[/INDENT]Frank Jackson (1982) later defined qualia as "...certain features of the bodily sensations especially, but also of certain perceptual experiences, which no amount of purely physical information includes" (p. 273).
Daniel Dennett identifies four properties that are commonly ascribed to qualia. According to these, qualia are:

  1. ineffable; that is, they cannot be communicated, or apprehended by any other means than direct experience.
  2. intrinsic; that is, they are non-relational properties, which do not change depending on the experience's relation to other things.
  3. private; that is, all interpersonal comparisons of qualia are systematically impossible.
  4. directly or immediately apprehensible in consciousness; that is, to experience a quale is to know one experiences a quale, and to know all there is to know about that quale.



---------- Post added 02-21-2010 at 07:08 PM ----------

Zetherin;130857 wrote:

You're just being irrational and overly skeptical, denying all evidence.


I'm skeptical as to whether I am being overly-skeptical. Denying all evidence? Exploring various possibilities. Suspending assumptions.

---------- Post added 02-21-2010 at 07:09 PM ----------

Zetherin;130851 wrote:

I think people often confuse the experience of something with that said something. But, what is, is, no matter who/what experiences it.
.

This is that dichotomy I was referring to. I cannot agree here. This is the taking of a useful mental model for dogma.

---------- Post added 02-21-2010 at 07:13 PM ----------

Zetherin;130857 wrote:
You have to learn how to distinguish between faith, and belief with justification. Faith, by definition, is a belief without justification. I have very good reason to believe the Earth was here way before any minds were.

Of course I know what you mean, but a Christian might tell you of a personal experience that grounds their faith. We all have our reasons for what we believe. We all have our justifications. But how do we justify our justifications socially except by persuasion?

The belief in a universal reason is as arguably superstitious as the belief in a universal God. I suspect that universal reason is all of God that was left when the Enlightenment was through with him. Our modern "God Light" is the transcendental pretense. "Reason" is a reification.

---------- Post added 02-21-2010 at 07:16 PM ----------

Quinn;130795 wrote:
The sane human wants to believe what isn't absurd, which is part of the reason why I believe there is no God.


An absurd belief would be a belief that did not fit in with our other beliefs. God doesn't fit in very well with space shuttles. However, if Quinn and Reconstructo were born in 500 A.D., they might be arguing the finer points of trinity with all their might.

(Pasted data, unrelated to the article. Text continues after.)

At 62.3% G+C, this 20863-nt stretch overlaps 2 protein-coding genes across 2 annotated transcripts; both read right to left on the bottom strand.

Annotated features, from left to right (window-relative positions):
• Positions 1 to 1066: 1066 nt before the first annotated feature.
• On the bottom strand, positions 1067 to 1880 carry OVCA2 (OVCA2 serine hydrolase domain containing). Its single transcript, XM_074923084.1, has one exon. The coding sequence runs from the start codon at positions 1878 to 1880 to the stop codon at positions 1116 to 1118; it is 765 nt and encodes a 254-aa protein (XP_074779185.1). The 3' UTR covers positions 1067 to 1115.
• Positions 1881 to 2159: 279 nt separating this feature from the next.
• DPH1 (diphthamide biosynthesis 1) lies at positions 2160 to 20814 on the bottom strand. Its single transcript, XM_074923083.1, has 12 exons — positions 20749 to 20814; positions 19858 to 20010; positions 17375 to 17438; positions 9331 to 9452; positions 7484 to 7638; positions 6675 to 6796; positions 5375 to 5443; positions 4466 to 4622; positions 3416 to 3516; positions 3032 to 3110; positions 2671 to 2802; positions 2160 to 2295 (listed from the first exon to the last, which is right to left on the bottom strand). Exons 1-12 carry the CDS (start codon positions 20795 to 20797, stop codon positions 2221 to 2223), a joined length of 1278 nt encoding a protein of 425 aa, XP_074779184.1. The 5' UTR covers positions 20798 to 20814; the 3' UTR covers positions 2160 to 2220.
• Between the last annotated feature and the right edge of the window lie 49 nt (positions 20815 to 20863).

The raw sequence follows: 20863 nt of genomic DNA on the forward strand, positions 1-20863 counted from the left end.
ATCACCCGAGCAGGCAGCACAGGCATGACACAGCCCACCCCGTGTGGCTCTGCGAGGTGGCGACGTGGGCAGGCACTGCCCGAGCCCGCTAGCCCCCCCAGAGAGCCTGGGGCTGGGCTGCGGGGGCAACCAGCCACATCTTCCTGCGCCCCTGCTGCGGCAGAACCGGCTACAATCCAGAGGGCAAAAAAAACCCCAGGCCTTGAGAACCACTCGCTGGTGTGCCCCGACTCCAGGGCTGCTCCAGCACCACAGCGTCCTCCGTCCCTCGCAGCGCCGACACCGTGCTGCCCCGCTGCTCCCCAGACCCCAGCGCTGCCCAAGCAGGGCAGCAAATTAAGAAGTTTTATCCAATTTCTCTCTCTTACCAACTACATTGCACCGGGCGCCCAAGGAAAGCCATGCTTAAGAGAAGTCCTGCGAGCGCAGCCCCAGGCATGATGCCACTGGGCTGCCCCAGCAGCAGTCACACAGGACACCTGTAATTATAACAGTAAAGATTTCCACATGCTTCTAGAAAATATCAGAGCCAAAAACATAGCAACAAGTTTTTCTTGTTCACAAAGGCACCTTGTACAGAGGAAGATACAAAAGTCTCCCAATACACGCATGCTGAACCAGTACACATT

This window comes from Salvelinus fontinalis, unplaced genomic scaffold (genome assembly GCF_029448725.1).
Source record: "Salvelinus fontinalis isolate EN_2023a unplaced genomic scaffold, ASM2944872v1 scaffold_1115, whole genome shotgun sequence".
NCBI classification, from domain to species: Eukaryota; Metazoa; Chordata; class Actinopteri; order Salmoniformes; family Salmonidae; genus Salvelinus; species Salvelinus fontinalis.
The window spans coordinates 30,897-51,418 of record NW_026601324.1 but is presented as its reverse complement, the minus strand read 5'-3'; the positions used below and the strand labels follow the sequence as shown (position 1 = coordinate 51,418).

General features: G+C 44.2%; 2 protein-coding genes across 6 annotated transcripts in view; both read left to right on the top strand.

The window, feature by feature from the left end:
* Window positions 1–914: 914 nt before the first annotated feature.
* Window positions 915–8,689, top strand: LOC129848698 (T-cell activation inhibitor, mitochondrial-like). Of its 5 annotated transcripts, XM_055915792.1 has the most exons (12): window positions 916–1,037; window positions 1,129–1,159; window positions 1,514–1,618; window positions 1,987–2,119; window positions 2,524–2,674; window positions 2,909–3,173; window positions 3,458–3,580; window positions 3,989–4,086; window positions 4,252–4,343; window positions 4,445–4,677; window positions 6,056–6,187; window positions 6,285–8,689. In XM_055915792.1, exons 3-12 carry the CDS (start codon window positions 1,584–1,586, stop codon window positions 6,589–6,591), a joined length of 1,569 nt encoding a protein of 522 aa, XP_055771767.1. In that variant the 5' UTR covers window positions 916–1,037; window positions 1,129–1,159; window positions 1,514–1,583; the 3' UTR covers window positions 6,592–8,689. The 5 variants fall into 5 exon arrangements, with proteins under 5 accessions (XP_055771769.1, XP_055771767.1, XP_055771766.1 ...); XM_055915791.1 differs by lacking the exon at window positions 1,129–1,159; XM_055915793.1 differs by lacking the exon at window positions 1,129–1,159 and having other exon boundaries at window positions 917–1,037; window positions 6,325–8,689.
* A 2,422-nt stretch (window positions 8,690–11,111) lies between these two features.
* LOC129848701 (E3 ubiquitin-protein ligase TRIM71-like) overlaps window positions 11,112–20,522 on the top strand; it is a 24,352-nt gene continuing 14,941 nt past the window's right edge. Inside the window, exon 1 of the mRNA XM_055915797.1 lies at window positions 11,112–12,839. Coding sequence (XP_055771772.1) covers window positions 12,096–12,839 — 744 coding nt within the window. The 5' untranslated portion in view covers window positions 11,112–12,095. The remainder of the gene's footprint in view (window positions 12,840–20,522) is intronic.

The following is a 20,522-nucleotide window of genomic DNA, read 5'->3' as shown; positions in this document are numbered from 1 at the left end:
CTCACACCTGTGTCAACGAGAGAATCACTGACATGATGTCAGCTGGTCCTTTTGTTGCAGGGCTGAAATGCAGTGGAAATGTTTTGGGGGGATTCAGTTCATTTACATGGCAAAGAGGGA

kennethamy
 
Reply Mon 22 Feb, 2010 12:11 am
@Zetherin,
Zetherin;130857 wrote:


You're just being irrational and overly skeptical, denying all evidence.





How can you say such a thing? Must be a leap of faith.

---------- Post added 02-22-2010 at 01:33 AM ----------

Reconstructo;130858 wrote:




An absurd belief would be a belief that did not fit in with our other beliefs. God doesn't fit in very well with space shuttles. However, if Quinn and Reconstructo were born in 500 A.D., they might be arguing the finer points of trinity with all their might.



A scientific belief like, water freezes at 0 centigrade might not fit into a fairy tale about giants, and lovely maidens, and geese that laid golden eggs, But would that make the scientific belief absurd?
 
Reconstructo
 
Reply Mon 22 Feb, 2010 01:24 am
@Reconstructo,
If we say that the world is not made of qualia, but something else, what are we saying? We theorize a something, that causes qualia. And it's perhaps a necessary theory, persuasive in its necessity. Of course we don't absorb it as a theory but as common sense.
I'm not in the least interested in denying the something that causes qualia. I'm just pointing out that this unconsidered embrace of reality as singular and definite tends to bleed into our understanding of more abstract forms of truth.
Just as the ethical-self-concept only gets interesting when a complex mind is being considered, so does persuasion-as-proof only become interesting when we look at more complicated assertions than A = A.

Much of our experience of reality is conceptual, as "reality" itself is a concept. If a person experiences an idea as reality, who can speak from a neutral dominant standpoint and exclude this from reality? This is where the relationship between truth and power should be considered. Whether a man is locked up as mad or not depends on how reality is socially conceived, especially perhaps by those in power.
As one of my many conceptions of philosophy is the "consciousness" of freedom, I find it pleasurable to reject the daily teaspoon, when that teaspoon's medicine seems like poison. It's also just a laugh.
 
kennethamy
 
Reply Mon 22 Feb, 2010 01:29 am
@Reconstructo,
Reconstructo;130919 wrote:
If we say that the world is not made of qualia, but something else, what are we saying? We theorize a something, that causes qualia. And it's perhaps a necessary theory, persuasive in its necessity. Of course we don't absorb it as a theory but as common sense.